It had been weeks since I touched my tarot cards. They sit on my bedside table, along with hippy-dippy accoutrements and books I flip through before I fall asleep – ones about yoga, tarot, chakras, angels and the like. Things that are generally met with a polite, cynical smile from my huzzbot on the other side of the bed.
I know it isn’t for everyone. But I’ve long been a believer that the universe gives us signs. There are times when the universe whispers. I catch it on the breeze and let it flutter away. But after ignoring its whispers for long enough, the universe sits on my shoulder and screams in my ear.
When I hear the screams, feel transitional shifts in my life, or notice an unusually high number of coincidences around me, I make a point to get a tarot reading. Tarot helps me align the cues spinning around me with something more tangible. It validates the signs and gives them structure.
Around New Year’s Eve, I perform a “Year in Review” with myself. It involves me going on a wine or coffee date with my journal and evaluating various buckets of my life. Work, love, travel, creativity, health, home, learning, etc…I reflect on highs, lows, surprises and lessons in each bucket.
While it’s nice to recap the past 12 months, it’s also an illuminating way to reveal what I want to do more or less of in the new year. Through this process, I get clarity on the person I want to be in the year ahead and how to prioritize my time. It’s not so much about setting resolutions as it is creating a pie chart for how I want to spend my time.
As I closed out my 20s and peered into my 30s, I constructed a vision for how I wished to move through my new decade. Fresh from my trip to Europe and eager to conquer the next phase in my adulthood, I created a platform. I reviewed my 20s, sifted away … Read the rest
If I told you one of my best friends is a journal from 2009, you might think I’m a sad, lonely hermit. I have countless journals that live in a box in the basement, but this one – my blue journal – stays in my bedside drawer.
While I’ve intermittently kept a journal my whole life, it wasn’t until 15 years ago that I made it a consistent practice. My journal serves different purposes at different times. Sometimes it keeps secrets or helps breed new ideas, but usually it’s a safe space to store the chaos that gunks up my head. Most importantly, my journal is my companion. I’m rarely without it. It keeps me company like an old friend, and when I ask questions, it responds in its own way.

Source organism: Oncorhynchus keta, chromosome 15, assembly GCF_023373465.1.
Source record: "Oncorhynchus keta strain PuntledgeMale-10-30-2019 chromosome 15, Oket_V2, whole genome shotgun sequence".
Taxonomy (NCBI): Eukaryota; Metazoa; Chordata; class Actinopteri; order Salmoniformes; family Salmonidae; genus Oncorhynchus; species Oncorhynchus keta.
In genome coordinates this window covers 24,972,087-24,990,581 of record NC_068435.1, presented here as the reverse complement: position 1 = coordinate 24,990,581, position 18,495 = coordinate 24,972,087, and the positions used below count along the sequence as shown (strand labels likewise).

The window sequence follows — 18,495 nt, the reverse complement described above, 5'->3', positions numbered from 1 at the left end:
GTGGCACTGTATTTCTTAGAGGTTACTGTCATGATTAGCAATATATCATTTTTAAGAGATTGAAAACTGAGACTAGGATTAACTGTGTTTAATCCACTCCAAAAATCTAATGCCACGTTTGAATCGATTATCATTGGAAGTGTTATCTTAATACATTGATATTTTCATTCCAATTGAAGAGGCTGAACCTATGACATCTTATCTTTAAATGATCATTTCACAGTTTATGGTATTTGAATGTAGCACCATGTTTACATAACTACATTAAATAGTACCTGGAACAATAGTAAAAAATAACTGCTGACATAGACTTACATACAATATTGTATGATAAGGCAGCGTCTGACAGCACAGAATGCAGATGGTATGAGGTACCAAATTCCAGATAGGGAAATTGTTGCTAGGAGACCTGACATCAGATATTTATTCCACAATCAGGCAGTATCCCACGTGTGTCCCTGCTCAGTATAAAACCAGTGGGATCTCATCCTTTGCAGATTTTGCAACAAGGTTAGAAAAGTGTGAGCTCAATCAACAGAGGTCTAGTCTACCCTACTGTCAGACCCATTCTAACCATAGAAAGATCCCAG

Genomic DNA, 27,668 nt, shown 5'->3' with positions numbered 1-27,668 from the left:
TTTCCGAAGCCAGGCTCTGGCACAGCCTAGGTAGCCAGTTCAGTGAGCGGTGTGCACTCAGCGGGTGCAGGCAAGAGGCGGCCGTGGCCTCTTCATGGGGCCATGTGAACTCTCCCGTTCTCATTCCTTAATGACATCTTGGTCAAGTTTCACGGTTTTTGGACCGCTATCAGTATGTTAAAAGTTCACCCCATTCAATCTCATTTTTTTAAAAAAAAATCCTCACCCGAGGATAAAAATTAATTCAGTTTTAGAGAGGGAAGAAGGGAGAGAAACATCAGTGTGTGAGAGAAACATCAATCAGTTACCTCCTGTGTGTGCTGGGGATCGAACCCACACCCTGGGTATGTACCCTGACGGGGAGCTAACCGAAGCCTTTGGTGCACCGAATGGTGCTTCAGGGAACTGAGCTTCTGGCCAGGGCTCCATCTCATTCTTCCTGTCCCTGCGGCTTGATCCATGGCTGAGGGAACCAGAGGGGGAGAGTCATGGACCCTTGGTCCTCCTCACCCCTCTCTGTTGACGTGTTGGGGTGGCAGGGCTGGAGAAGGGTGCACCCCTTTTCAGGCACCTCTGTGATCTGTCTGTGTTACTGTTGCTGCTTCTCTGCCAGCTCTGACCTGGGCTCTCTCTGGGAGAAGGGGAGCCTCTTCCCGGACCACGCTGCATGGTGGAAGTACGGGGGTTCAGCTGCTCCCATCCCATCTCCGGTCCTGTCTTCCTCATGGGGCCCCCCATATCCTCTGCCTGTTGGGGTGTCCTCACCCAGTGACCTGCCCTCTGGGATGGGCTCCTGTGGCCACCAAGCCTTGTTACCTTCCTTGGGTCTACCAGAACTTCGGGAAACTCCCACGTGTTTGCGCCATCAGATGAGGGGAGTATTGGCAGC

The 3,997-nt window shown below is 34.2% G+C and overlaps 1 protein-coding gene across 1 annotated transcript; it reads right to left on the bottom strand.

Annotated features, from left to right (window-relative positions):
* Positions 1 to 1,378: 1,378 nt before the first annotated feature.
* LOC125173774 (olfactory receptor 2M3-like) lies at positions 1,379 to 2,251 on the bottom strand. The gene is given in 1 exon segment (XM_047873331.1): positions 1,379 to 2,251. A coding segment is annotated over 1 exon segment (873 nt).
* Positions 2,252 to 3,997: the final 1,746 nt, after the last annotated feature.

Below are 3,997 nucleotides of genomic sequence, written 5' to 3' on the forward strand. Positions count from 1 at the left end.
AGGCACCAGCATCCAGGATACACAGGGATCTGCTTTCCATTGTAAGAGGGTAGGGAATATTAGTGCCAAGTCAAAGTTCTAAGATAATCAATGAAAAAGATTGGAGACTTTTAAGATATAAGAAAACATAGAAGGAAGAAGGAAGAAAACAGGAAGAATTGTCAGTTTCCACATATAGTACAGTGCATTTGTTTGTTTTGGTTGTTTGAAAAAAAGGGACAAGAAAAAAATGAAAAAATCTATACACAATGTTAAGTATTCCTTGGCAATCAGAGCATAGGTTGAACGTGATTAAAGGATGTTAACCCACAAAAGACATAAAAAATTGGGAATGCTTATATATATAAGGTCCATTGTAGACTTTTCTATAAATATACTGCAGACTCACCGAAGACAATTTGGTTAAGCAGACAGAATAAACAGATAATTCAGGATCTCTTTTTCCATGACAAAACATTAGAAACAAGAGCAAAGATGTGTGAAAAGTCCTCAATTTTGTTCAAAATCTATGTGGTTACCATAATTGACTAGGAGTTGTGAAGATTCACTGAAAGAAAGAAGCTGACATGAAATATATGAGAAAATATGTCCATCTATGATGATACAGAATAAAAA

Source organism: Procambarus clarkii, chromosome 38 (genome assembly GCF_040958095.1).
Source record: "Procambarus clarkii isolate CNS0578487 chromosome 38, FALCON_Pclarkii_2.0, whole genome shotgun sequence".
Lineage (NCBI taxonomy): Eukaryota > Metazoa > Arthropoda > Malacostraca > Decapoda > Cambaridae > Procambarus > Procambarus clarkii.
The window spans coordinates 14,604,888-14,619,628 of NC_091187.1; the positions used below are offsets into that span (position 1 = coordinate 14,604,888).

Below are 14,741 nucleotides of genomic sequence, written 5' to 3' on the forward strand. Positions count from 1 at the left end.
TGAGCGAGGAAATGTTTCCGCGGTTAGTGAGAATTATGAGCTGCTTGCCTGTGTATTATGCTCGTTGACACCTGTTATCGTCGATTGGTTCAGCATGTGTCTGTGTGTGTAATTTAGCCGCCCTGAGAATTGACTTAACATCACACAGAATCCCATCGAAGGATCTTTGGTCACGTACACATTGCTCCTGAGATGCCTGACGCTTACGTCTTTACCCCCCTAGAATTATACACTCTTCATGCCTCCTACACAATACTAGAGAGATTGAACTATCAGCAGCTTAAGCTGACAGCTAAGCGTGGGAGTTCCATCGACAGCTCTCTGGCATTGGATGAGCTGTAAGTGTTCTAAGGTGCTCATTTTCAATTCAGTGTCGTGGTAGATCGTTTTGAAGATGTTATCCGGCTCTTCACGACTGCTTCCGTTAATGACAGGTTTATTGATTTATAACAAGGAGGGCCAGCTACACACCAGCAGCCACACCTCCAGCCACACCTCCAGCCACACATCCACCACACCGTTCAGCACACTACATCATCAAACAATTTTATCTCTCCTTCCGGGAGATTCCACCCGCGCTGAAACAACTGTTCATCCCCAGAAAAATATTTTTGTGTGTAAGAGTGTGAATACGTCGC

Ten years ago, I wanted to commemorate my 30th birthday with something bold and memorable, so I traveled to Europe for a couple weeks. I went alone but never felt alone. Between the daily cast of characters that came into my life and the … Read the rest
When I was in high school, I started playing guitar and writing songs. The typical folksy, three-chord masterpieces you’d expect from a teenage girl. In those early years, I was endlessly inspired by Bob Dylan.
I’d listen to Blood on the Tracks and dream of an adulthood rich with travel, intrigue, love and adventure. I was plagued by the restless longing of waiting for life to start and was desperate for a rambling, wandering, Dylan-esque world where I turned every drop of life into poetry.
In college, I’d write songs about nights as they unfolded. Impromptu tales of shenanigans, complete with singalong choruses designed to make my friends laugh.
Not long after, I recorded a couple albums of girl-power jams in my apartment, experimenting with layers of sound as I melted into new depths of love, sadness and longing. It was the best way I could process the cliche emotions of my mid-20s. I still love each of those songs like they were children.
Although that songwriting life slowly fell away from me, we parted … Read the rest
Most mornings we walk past our neighborhood bakery and I say, “Mmmm, smells like a train station!” Fresh bread floating in the morning air gives me memories of filling my purse with pastries in Munich.
The smell of a bakery instantly whooshes you into a memory. And it’s personal for everyone. Bakers have the magic power to transport you. And the stories behind their recipes are often rooted in something deeper than we realize. This is why I initially started my blog, after all.
I was reminded of this in Quebec City when I went into a bakery for a baguette and left with an education on French literature.
At Le Paingrüel, we had the treat of talking with the baker of arguably the best artisanal breads in town. He uses traditional baking practices and has committed to studying and perfecting them.
During our visit, we got a crash course on baguettes and learned the Swiss-style baguette was discovered as a result of a mistake. (A delicious one, incidentally.)
There wasn’t a day in Quebec where we didn’t eat french fries for at least one meal. And I indulged in so many buttery pastries that I had to delete some of my photos because my greasy fingerprints made the camera lens too blurry.
But this is what vacation is for. Tasting all the flavors, walking all the miles and sleeping all the hours without setting an alarm. (I can easily go uninterrupted for 11 hours.)
It’s no secret that the province of Quebec has the charm of Europe with a fraction of the travel time. It’s one of the reasons we visited. But more importantly, I went for the bagels.
There’s a longstanding rivalry between New York and Montreal bagels. Moreso, there’s a rivalry between two bagel shops in Montreal. We hit up Fairmount and St. Viateur back-to-back on Thursday morning to see what the fuss was about.
Both stores were small and understated. Get in, get bagels, leave. Maybe they have napkins, maybe not. This is because Montreal bagels are all about the … Read the rest